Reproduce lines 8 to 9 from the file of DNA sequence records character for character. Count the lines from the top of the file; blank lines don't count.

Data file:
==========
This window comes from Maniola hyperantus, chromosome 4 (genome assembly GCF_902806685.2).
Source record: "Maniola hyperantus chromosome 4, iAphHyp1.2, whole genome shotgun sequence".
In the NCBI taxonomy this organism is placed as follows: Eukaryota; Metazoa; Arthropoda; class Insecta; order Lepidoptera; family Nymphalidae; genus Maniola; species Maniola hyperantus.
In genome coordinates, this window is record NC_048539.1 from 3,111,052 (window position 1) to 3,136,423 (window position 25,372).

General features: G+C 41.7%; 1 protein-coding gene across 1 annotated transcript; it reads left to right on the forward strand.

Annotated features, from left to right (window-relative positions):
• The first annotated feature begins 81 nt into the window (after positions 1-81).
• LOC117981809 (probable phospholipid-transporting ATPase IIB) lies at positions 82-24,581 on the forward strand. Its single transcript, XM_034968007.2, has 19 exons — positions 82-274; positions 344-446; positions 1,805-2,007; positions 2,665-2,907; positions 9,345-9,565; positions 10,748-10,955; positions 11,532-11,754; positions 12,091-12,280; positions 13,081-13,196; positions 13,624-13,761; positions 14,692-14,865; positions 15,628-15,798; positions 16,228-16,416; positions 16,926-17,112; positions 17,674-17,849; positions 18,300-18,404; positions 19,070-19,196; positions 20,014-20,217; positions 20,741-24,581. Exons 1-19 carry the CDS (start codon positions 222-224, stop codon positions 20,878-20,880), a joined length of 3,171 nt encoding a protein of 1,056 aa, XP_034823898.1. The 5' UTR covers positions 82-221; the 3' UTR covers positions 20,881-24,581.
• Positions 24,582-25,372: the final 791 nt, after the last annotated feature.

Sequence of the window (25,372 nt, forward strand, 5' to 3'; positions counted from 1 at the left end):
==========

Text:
• LOC117981809 (probable phospholipid-transporting ATPase IIB) lies at positions 82-24,581 on the forward strand. Its single transcript, XM_034968007.2, has 19 exons — positions 82-274; positions 344-446; positions 1,805-2,007; positions 2,665-2,907; positions 9,345-9,565; positions 10,748-10,955; positions 11,532-11,754; positions 12,091-12,280; positions 13,081-13,196; positions 13,624-13,761; positions 14,692-14,865; positions 15,628-15,798; positions 16,228-16,416; positions 16,926-17,112; positions 17,674-17,849; positions 18,300-18,404; positions 19,070-19,196; positions 20,014-20,217; positions 20,741-24,581. Exons 1-19 carry the CDS (start codon positions 222-224, stop codon positions 20,878-20,880), a joined length of 3,171 nt encoding a protein of 1,056 aa, XP_034823898.1. The 5' UTR covers positions 82-221; the 3' UTR covers positions 20,881-24,581.
• Positions 24,582-25,372: the final 791 nt, after the last annotated feature.